Morpion Solitaire  Record Grids (5T+ game or MS2)
5T+ is a variant of the classical 5T game: after adding a dot and drawing its attached line, if there is another possible line of 5 dots also using the same dot, the player can immediately or later draw this "bonus" line and add a "bonus" dot anywhere. We call this variant "5T+" because the score can be higher than for 5T. There is another way, easier and equivalent, to describe these rules. Any move has two steps:
A "bonus" line can occur very soon. The soonest is probably after 7 moves, as it is in the image with the diagonal line X56X7. If the player uses this "bonus" line, then he can place his "bonus" dot number 8 where he wants. But he is not forced to use this bonus: he can classically play his move 8, for example 56X78, or elsewhere with another line. 
This interesting variant was proposed by Roland Lerouxel, a reader of Science & Vie, in a letter to Pierre Berloquin sent in April 1974 with a grid of 160 moves. This variant was named "MS2" (Morpion Solitaire 2) by Berloquin in his column of June 1974. But this variant is older: for example Richard Cotté tells me that he played this variant (and also the classical 5T game) in 1970, when he was a pupil at Lycée Lakanal, Sceaux, France. And Michel Broca also played too this variant when he was a pupil in 1969/70/71 in Paris, finding an excellent grid of 206 moves unfortunately never published, but revealed in this page.
Here is the records table. Can you beat these old records of 1974 obtained without a computer? If you construct a grid of more than 216 moves, then you have a new record: send me a message! In his letter below including his record, Marc Bertin thought that his score could be improved, and that around 230 was reachable...
Game 
Moves 
Creator 
Country 
Date 
Remarks on their announcement in Science & Vie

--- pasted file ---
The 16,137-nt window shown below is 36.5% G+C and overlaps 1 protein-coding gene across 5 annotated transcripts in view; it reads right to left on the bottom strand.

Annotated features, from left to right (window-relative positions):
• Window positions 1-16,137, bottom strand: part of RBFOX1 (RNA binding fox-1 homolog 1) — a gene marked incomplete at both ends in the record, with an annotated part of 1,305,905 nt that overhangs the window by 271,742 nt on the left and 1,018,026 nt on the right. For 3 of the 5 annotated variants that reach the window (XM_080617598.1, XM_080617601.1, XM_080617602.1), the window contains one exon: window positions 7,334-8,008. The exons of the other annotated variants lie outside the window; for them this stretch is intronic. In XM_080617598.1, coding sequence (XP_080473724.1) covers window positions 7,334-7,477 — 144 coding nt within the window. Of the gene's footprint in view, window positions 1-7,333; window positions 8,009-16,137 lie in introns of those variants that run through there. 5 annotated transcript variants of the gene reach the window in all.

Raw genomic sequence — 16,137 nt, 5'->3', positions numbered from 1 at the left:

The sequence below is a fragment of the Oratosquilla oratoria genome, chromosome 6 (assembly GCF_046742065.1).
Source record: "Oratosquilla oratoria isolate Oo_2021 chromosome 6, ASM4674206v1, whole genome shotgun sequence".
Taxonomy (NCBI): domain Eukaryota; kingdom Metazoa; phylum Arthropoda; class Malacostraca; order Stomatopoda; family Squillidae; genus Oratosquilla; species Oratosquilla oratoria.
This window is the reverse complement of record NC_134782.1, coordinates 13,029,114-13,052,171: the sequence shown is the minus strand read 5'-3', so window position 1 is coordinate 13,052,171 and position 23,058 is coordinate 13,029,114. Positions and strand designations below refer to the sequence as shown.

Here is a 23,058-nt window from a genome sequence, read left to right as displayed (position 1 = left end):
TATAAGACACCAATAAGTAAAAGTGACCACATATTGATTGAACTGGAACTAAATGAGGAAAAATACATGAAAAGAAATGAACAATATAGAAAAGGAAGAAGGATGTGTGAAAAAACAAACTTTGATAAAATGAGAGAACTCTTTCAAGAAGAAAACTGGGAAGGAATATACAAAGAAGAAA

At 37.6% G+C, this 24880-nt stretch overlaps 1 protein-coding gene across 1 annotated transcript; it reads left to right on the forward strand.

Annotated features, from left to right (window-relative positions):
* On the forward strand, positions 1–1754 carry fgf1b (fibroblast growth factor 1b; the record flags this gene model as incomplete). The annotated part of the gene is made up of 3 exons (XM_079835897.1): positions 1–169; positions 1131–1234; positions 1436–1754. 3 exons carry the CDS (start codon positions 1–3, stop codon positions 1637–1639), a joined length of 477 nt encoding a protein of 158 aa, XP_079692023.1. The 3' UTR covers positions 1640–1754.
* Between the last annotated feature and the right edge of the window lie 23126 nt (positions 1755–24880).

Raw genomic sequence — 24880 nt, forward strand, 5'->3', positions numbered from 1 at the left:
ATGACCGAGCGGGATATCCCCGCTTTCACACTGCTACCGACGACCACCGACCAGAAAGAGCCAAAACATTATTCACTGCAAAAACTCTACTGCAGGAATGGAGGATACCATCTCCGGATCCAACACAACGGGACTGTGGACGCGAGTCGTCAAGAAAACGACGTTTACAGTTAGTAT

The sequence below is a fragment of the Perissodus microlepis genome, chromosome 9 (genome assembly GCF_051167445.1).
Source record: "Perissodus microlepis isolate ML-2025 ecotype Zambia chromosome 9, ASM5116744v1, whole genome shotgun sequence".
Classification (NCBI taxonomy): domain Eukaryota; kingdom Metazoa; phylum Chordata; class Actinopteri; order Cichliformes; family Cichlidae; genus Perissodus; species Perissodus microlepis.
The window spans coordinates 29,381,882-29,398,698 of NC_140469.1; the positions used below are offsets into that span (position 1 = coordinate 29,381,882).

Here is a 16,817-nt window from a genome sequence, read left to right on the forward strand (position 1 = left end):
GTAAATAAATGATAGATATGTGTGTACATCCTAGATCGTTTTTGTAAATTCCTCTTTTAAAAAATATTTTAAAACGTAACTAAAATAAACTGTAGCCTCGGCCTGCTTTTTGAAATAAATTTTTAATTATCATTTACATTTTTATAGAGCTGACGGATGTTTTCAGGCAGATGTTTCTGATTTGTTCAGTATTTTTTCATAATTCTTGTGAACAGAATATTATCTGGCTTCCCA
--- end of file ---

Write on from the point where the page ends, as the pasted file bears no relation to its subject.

5T+ (or MS2) 
160 
Roland Lerouxel 
France 
April 1974 
Announced in S&V of June 1974, but grid not published 
192 
JeanPierre Roquier 
France 
May 1974 
Never announced in S&V, but found in Berloquin's archives 

205 
Alain Marguier 
France 
June 1974 
Announced in S&V of November 1974, but grid not published 

206 
Michel Broca 
France 
1969, 70, or 71 
Never published, because unknown by S&V 

216 
Marc Bertin 
France 
September 1974 
Published in S&V of November 1974 
At that time, all of these French players were young students:
Bertin's grid of 216 moves constructed in 1974: still the current record!
Marc Bertin (Sarrebourg, France 1952  ) in 2011
In 1974, a student named Marc Bertin created different 5T+ grids: 190, then 193, then 197, then an extraordinary grid of 216 moves which is still the current world record! Marc Bertin lives now at Vanves, in the south suburb of Paris, and works at France Telecom where he is network architecture planning manager. He likes games, such as chess and card games, and tries to elucidate the philosopher's stone. He remembers having created his record grid trying to find an optimal final geometric configuration.
1974:
Marc
Bertin's record grid of 216 moves, and his original letter sent to Pierre Berloquin
On this webpage, the four 5T+ record grids are displayed using a notation proposed in 1974 by J.P. Roquier: the move numbers of "bonus" dots (therefore not generating the line from which they belong) are surrounded by a square instead of a circle, and the "bonus" lines are doublelined. Science & Vie published Bertin's grid in November 1974, rotated, and without its move numbers:
Science & Vie, November 1974: on
the right, publication of
Bertin's 5T+ (MS2) grid of 216 moves
In the middle, publication of Daubié's
grid of 162 moves which was at that time the 5T (MS1) record.